93 Untranslatable Russian Words

93 Untranslatable Russian Words

Every language has concepts, ideas, words and idioms that are nearly impossible to translate into another language. This book looks at nearly 100 such Russian words and offers paths to their understanding and translation by way of examples from literature and everyday life. Difficult to translate words and concepts are introduced with dictionary definitions, then elucidated with citations from literature, speech and prose, helping the student of Russian comprehend the word/concept in context.
Fish: A History of One Migration

Fish: A History of One Migration

This mesmerizing novel from one of Russia’s most important modern authors traces the life journey of a selfless Russian everywoman. In the wake of the Soviet breakup, inexorable forces drag Vera across the breadth of the Russian empire. Facing a relentless onslaught of human and social trials, she swims against the current of life, countering adversity and pain with compassion and hope, in many ways personifying Mother Russia’s torment and resilience amid the Soviet disintegration.
Marooned in Moscow

Marooned in Moscow

This gripping autobiography plays out against the backdrop of Russia's bloody Civil War, and was one of the first Western eyewitness accounts of life in post-revolutionary Russia. Marooned in Moscow provides a fascinating account of one woman's entry into war-torn Russia in early 1920, first-person impressions of many in the top Soviet leadership, and accounts of the author's increasingly dangerous work as a journalist and spy, to say nothing of her work on behalf of prisoners, her two arrests, and her eventual ten-month-long imprisonment, including in the infamous Lubyanka prison. It is a veritable encyclopedia of life in Russia in the early 1920s.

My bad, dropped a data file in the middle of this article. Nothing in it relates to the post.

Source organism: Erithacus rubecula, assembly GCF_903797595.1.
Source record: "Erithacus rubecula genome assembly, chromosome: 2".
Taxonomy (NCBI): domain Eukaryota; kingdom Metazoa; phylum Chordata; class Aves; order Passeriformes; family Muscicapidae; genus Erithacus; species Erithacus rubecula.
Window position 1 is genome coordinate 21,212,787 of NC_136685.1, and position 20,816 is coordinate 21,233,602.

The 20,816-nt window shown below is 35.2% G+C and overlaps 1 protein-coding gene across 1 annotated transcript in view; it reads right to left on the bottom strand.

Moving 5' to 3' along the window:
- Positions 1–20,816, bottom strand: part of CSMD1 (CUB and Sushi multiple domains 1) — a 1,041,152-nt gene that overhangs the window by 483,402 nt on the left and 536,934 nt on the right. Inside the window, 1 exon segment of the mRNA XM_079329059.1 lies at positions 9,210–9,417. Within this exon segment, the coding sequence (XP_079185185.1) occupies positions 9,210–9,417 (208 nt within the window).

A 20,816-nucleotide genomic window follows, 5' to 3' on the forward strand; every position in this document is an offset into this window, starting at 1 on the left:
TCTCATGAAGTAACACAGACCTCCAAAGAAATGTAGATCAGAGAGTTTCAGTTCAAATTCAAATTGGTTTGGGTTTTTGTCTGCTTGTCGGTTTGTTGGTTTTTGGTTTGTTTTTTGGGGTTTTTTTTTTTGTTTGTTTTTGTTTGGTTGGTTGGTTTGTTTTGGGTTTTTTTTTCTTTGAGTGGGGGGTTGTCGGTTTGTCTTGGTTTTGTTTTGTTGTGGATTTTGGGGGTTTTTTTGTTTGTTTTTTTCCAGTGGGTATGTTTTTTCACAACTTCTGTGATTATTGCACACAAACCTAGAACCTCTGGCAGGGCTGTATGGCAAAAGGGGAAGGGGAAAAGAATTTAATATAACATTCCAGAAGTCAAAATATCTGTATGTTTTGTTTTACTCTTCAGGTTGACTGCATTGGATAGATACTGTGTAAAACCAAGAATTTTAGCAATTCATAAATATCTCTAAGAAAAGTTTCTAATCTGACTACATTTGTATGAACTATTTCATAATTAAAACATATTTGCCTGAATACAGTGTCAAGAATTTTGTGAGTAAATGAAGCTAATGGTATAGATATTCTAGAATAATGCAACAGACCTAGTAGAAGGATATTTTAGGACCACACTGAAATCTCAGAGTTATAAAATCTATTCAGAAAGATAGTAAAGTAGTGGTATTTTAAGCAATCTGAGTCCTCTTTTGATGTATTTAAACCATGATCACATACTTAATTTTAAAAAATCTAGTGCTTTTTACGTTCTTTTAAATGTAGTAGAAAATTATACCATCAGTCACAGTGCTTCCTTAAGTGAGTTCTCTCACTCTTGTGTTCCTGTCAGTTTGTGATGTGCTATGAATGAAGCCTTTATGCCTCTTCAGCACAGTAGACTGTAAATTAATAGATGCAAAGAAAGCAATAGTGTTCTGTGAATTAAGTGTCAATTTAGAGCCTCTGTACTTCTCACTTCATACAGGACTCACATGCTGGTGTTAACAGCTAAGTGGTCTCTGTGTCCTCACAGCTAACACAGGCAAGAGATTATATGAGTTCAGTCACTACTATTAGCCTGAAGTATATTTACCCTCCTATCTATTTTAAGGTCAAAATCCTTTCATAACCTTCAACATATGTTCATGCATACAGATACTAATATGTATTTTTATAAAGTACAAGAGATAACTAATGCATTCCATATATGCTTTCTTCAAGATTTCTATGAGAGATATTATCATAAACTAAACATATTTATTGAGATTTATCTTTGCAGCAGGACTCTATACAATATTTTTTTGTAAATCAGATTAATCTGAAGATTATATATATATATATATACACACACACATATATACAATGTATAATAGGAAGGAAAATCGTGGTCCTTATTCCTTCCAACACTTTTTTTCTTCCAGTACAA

The Pet Hawk of the House of Abbas

The Pet Hawk of the House of Abbas

This exciting new trilogy by a Russian author – who has been compared to Orhan Pamuk and Umberto Eco – vividly recreates a lost world, yet its passions and characters are entirely relevant to the present day. Full of mystery, memorable characters, and non-stop adventure, The Pet Hawk of the House of Abbas is a must read for lovers of historical fiction and international thrillers.  

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Russian Life is a publication of a 30-year-young, award-winning publishing house that creates a bimonthly magazine, books, maps, and other products for Russophiles the world over.